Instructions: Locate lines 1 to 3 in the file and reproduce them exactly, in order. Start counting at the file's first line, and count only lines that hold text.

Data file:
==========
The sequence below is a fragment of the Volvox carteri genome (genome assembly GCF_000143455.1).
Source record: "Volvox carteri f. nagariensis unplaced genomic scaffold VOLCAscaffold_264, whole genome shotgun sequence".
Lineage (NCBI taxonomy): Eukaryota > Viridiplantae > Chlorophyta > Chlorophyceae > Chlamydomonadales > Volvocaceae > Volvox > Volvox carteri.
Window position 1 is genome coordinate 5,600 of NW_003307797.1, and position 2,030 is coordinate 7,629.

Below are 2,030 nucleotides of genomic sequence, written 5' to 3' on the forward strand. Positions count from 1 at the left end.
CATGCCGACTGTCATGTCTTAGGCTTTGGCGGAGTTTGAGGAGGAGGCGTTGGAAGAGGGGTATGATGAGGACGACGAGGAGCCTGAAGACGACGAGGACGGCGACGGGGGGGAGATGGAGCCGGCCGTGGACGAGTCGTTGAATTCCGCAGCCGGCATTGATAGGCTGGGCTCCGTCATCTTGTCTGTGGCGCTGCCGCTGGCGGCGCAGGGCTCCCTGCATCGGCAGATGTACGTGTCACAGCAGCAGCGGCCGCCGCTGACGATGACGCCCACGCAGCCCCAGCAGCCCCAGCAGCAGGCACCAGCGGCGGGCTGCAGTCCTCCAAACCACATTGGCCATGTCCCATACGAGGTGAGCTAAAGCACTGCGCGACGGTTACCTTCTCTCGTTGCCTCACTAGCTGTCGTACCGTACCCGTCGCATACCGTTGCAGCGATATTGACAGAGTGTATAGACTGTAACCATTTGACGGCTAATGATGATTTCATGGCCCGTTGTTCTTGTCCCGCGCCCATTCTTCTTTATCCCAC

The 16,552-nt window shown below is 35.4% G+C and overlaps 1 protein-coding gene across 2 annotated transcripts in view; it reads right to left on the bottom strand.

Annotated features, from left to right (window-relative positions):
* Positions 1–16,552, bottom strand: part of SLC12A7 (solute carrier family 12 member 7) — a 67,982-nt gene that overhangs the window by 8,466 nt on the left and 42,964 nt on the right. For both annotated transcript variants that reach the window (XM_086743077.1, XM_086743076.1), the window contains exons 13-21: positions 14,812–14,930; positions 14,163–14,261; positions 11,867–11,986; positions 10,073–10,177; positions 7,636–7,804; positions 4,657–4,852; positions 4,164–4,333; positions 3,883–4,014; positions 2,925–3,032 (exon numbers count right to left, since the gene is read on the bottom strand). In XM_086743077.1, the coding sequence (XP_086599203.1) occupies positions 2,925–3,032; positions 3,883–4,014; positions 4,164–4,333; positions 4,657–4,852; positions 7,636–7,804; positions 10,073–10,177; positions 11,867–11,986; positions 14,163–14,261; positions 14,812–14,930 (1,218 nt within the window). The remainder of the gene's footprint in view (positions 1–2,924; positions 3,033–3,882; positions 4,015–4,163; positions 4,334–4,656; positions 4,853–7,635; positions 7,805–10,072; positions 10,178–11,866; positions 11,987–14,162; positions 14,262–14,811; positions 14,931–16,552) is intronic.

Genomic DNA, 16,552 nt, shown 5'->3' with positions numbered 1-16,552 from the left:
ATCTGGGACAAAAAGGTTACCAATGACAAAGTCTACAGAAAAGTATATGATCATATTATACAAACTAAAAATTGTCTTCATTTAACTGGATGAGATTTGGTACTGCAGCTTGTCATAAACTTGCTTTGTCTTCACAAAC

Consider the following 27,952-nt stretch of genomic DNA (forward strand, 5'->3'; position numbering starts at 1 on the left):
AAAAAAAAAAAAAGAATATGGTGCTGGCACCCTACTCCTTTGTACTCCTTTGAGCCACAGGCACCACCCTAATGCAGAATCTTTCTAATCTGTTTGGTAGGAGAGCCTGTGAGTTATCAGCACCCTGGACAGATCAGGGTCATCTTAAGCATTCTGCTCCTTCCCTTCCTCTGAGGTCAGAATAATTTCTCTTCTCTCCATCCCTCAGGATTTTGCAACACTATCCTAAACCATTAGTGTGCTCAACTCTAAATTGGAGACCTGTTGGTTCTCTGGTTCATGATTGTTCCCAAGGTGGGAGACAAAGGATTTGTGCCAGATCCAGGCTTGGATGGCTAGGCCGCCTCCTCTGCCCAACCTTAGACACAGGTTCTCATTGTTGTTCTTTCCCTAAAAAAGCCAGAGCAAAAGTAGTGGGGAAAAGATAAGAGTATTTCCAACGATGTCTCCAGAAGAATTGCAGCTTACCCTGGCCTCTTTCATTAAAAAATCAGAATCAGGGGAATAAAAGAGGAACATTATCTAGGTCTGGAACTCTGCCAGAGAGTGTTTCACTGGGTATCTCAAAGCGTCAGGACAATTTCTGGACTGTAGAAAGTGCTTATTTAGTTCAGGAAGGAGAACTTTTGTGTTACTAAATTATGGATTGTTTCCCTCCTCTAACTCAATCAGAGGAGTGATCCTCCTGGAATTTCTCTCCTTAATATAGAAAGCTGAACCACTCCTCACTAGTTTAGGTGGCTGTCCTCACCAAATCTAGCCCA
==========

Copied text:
The sequence below is a fragment of the Volvox carteri genome (genome assembly GCF_000143455.1).
Source record: "Volvox carteri f. nagariensis unplaced genomic scaffold VOLCAscaffold_264, whole genome shotgun sequence".
Lineage (NCBI taxonomy): Eukaryota > Viridiplantae > Chlorophyta > Chlorophyceae > Chlamydomonadales > Volvocaceae > Volvox > Volvox carteri.